Economists have opined that a permanent job loss means chopping off income that was previously received, the after-effects of which are dismal not only to the concerned individual but also to the economy at large.
Martin Hoko, personal financial management expert at PremierWealth, explained that people’s expenditure decisions are based on the income they receive, which in other words means that their lifestyle is dependent on how much money they earn.
This means that a loss of income directly puts a dent on one’s lifestyle. Any person who earns income has two types of expenditure; on-going expenses, which come from general upkeep and contractual expenses, which come in the form of loan commitments. In the case of contractual expenses, Hoko said non-payment leads to financial institutions attempting to recover the balance of the owed either through repossessions or foreclosures.
With regard to unsecured loans, which are obtained without any attachment of security, financial institutions often fail to recover the amount owed. Therefore non-payment of unsecured loans presents a risk to the financial sector, such that bad debt increases the risk to the economy.
On January 9th, 2015 a consumer wrote to Richard Harriman of the Consumer Watchdog: “Hi Richard, tell me, how do I check if I’m Blacklisted or not. The reason I’m asking you is that ever since I lost my job in 2011 I have failed to service my debt due to lack of money and I don’t have a job yet as we speak. I have an outstanding bank loan and furniture debt. I’m living in fear that maybe I’m Blacklisted since I have not been paying for the past four years. I’m however aware of the repercussion of failing to service the debt properly. How do I go about finding out if I’m blacklisted or not?”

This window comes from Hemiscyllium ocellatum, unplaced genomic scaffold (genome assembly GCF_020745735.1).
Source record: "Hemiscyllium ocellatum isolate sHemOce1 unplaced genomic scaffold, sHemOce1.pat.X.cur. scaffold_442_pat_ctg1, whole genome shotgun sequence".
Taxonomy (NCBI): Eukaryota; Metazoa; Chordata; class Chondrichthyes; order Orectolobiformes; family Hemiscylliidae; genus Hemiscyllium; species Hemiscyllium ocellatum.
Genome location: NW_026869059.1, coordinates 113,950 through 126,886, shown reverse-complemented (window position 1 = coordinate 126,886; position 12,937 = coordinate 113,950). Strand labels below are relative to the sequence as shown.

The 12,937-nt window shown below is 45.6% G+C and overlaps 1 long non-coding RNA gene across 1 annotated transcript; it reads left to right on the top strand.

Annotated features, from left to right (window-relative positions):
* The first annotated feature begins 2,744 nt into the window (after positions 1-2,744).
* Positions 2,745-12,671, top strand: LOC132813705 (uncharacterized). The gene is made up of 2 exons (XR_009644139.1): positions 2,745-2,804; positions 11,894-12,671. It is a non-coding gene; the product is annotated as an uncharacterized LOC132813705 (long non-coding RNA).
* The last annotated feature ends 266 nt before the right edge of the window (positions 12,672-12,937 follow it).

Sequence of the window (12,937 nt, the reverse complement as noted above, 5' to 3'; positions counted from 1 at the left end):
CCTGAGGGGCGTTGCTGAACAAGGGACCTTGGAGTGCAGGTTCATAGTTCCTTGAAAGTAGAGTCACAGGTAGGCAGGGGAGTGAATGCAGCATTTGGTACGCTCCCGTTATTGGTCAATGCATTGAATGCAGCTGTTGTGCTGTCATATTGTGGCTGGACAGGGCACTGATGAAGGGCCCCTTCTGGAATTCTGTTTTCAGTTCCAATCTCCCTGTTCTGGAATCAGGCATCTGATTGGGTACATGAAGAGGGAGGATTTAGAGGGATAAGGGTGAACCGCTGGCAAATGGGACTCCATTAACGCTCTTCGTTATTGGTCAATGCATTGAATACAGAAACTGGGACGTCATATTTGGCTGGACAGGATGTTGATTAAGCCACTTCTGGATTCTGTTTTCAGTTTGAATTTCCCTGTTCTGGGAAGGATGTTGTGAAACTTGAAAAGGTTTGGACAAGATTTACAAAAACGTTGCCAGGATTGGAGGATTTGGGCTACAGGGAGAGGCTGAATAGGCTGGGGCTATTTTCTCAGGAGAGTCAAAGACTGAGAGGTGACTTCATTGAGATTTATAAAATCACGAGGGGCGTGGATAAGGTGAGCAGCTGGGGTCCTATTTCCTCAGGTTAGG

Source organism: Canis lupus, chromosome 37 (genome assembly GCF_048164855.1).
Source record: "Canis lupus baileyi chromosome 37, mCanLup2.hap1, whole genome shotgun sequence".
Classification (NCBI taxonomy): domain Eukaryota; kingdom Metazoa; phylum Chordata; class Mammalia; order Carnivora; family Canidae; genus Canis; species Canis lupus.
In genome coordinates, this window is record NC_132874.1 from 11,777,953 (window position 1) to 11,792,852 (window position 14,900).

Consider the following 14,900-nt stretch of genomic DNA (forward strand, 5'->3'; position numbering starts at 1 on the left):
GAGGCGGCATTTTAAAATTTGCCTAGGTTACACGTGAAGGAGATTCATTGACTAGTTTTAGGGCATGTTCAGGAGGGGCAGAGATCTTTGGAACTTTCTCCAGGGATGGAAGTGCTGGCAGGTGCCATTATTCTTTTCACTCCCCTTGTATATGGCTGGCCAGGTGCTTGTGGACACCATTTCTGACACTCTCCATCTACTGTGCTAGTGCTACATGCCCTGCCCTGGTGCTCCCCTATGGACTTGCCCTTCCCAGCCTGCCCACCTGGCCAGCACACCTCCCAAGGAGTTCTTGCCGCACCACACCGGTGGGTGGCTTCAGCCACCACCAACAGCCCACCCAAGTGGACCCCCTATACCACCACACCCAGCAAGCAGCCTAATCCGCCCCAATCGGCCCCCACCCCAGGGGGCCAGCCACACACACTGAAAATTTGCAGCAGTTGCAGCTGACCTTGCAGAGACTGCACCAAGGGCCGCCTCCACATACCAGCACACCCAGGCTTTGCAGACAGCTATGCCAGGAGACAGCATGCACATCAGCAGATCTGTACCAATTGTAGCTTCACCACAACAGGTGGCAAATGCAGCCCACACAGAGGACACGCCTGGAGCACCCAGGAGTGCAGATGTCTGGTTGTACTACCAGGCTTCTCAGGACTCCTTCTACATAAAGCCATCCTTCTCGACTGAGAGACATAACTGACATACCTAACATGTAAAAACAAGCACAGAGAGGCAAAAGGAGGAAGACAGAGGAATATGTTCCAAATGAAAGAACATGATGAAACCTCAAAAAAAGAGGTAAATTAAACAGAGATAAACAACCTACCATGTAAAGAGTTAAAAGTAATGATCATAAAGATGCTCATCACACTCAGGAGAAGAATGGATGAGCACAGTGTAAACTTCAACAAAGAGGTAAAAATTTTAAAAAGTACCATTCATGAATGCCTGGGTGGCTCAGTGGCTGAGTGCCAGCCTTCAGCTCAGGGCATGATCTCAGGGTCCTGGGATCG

Hoko explained within this context that the debt profile of a consumer who fails to service his loans gets impaired, with the possibility of being black listed. He added that even if such a consumer was to get a job, they would be subjected to a moratorium period during which they are denied access to funding from financial institutions. He also said that the denial extends to participation in the general economy.
The after-effects also involve depletion of retirement savings. According to the Pension Fund Act, the loss of a job allows access to only 25 percent of retirement savings, which is fully taxable except for the first P5, 000 spent. Hoko explained that the problem with this scenario is that it comprises retirees’ livelihoods as it would be too early to dip into savings, especially since there won’t be any more contributions towards them.
Sunday Standard investigations indicate that over 2000 jobs were lost in Botswana since Q4:2014. The hardest hit were diamond cutting and polishing firms Teemane Manufacturing Company, Mortiganz Botswana and Discovery Metal Limited, together with chewing gum manufacturing firm Cadbury Botswana, which either closed shop or retrenched staff.
Asset management company BIFM also underwent a restructuring exercise that resulted in an unspecified number of people losing their jobs. A number of companies have also shed jobs, though they did not make headlines. The recent reports on job losses bring home the unsettling reality that many locals could be suffering from the after-effects of loss of income. If left to spiral out of control, this situation could cripple the economy, particularly because the financial sector plays a very important role